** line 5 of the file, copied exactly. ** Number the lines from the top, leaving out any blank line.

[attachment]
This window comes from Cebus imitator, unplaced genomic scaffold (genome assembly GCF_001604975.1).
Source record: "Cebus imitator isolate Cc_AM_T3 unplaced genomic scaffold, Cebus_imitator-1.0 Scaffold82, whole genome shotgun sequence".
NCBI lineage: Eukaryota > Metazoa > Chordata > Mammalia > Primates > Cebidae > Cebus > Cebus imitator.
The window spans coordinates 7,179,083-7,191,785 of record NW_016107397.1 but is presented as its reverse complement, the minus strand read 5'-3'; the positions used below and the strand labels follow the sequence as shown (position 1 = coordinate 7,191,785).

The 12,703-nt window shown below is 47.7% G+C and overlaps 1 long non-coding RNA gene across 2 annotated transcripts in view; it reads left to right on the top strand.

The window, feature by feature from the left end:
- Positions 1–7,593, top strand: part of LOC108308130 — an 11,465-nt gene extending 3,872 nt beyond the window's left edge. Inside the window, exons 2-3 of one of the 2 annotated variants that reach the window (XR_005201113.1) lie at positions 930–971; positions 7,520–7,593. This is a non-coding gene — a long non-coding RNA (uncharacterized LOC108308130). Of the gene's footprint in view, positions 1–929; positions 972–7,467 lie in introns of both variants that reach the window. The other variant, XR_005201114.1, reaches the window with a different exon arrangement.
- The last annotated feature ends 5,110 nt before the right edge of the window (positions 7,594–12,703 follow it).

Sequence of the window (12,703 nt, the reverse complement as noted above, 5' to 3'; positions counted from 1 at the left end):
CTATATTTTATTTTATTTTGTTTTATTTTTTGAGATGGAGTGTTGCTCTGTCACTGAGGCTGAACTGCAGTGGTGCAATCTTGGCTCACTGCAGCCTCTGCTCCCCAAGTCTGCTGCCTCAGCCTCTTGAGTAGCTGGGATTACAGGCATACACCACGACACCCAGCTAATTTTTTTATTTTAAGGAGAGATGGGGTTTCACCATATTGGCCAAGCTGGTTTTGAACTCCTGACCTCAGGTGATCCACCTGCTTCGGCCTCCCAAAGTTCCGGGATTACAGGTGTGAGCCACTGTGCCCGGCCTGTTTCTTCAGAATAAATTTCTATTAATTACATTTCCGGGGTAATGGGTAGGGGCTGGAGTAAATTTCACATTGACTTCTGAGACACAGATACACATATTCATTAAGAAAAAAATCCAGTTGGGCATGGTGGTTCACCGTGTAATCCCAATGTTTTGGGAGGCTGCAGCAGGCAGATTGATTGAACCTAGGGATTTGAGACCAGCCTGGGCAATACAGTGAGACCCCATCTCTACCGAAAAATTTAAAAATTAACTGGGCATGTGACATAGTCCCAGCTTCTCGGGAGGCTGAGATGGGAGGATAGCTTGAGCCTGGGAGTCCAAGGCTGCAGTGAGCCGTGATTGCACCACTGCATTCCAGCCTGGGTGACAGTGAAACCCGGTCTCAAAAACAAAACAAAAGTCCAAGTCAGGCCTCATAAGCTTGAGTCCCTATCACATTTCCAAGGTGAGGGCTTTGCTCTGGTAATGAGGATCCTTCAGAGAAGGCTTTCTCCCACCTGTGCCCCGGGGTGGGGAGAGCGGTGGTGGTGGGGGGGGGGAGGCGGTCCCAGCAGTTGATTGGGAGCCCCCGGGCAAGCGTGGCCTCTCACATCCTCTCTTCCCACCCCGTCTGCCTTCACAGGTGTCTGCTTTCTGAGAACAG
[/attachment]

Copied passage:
The 12,703-nt window shown below is 47.7% G+C and overlaps 1 long non-coding RNA gene across 2 annotated transcripts in view; it reads left to right on the top strand.